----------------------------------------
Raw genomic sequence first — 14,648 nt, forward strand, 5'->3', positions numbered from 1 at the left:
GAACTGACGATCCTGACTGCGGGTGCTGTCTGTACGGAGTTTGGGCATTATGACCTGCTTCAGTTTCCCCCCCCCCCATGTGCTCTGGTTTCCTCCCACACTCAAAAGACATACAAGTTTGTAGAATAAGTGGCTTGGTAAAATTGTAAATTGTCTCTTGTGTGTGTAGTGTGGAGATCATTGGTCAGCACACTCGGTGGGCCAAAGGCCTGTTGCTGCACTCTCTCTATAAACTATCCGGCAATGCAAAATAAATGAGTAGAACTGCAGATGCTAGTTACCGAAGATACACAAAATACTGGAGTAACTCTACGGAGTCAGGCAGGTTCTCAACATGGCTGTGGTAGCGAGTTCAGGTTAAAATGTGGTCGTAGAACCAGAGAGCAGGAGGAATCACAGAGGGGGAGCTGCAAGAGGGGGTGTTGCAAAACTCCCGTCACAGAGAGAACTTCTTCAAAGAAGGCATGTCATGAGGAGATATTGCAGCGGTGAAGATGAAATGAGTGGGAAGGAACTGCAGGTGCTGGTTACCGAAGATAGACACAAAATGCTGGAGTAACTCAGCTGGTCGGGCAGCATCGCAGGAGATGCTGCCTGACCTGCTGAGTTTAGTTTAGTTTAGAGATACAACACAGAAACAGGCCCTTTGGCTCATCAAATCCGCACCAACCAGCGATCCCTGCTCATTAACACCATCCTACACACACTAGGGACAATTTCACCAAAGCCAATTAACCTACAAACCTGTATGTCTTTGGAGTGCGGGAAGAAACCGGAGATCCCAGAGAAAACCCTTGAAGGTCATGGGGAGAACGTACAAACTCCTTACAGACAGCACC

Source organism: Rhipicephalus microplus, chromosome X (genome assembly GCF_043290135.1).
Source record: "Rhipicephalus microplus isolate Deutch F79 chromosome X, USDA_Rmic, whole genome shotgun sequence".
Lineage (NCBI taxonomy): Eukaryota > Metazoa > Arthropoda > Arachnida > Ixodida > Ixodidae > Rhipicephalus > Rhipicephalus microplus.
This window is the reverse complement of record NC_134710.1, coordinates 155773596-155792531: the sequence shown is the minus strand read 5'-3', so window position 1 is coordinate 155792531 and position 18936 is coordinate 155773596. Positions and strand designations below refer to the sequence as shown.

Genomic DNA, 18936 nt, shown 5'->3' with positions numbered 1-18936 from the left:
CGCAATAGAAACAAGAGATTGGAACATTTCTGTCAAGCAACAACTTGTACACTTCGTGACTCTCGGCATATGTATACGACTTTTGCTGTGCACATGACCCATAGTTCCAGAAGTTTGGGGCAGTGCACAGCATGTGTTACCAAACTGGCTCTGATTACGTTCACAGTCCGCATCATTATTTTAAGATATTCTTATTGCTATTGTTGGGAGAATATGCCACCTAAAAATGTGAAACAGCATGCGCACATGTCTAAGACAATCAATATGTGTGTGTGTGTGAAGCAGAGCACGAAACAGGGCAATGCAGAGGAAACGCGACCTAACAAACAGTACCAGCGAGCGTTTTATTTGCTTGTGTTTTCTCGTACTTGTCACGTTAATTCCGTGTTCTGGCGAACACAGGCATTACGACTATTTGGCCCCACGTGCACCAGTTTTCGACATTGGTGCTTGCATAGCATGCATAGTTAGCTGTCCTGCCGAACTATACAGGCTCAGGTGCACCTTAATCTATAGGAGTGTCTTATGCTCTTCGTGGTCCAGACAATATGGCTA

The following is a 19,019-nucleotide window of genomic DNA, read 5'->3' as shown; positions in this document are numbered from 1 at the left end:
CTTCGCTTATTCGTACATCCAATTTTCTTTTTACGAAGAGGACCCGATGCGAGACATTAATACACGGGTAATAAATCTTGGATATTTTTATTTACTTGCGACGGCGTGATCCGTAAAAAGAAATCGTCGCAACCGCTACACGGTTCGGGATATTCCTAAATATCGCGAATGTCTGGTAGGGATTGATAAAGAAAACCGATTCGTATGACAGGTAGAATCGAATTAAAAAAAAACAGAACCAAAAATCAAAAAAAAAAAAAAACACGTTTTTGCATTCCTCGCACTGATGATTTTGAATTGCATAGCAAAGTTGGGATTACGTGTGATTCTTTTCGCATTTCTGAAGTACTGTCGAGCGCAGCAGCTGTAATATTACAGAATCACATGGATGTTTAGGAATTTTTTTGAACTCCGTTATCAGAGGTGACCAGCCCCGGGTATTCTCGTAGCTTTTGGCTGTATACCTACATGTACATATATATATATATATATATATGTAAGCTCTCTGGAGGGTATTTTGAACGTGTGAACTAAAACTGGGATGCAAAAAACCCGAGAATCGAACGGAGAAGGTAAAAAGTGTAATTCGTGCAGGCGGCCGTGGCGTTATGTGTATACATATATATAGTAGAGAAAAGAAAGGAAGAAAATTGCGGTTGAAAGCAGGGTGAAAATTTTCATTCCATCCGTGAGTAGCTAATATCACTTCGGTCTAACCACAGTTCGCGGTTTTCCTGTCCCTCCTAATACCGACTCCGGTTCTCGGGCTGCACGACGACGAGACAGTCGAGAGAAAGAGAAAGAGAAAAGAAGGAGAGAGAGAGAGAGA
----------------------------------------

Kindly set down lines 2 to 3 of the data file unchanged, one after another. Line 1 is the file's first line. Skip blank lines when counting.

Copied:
GAACTGACGATCCTGACTGCGGGTGCTGTCTGTACGGAGTTTGGGCATTATGACCTGCTTCAGTTTCCCCCCCCCCCATGTGCTCTGGTTTCCTCCCACACTCAAAAGACATACAAGTTTGTAGAATAAGTGGCTTGGTAAAATTGTAAATTGTCTCTTGTGTGTGTAGTGTGGAGATCATTGGTCAGCACACTCGGTGGGCCAAAGGCCTGTTGCTGCACTCTCTCTATAAACTATCCGGCAATGCAAAATAAATGAGTAGAACTGCAGATGCTAGTTACCGAAGATACACAAAATACTGGAGTAACTCTACGGAGTCAGGCAGGTTCTCAACATGGCTGTGGTAGCGAGTTCAGGTTAAAATGTGGTCGTAGAACCAGAGAGCAGGAGGAATCACAGAGGGGGAGCTGCAAGAGGGGGTGTTGCAAAACTCCCGTCACAGAGAGAACTTCTTCAAAGAAGGCATGTCATGAGGAGATATTGCAGCGGTGAAGATGAAATGAGTGGGAAGGAACTGCAGGTGCTGGTTACCGAAGATAGACACAAAATGCTGGAGTAACTCAGCTGGTCGGGCAGCATCGCAGGAGATGCTGCCTGACCTGCTGAGTTTAGTTTAGTTTAGAGATACAACACAGAAACAGGCCCTTTGGCTCATCAAATCCGCACCAACCAGCGATCCCTGCTCATTAACACCATCCTACACACACTAGGGACAATTTCACCAAAGCCAATTAACCTACAAACCTGTATGTCTTTGGAGTGCGGGAAGAAACCGGAGATCCCAGAGAAAACCCTTGAAGGTCATGGGGAGAACGTACAAACTCCTTACAGACAGCACC

Source organism: Rhipicephalus microplus, chromosome X (genome assembly GCF_043290135.1).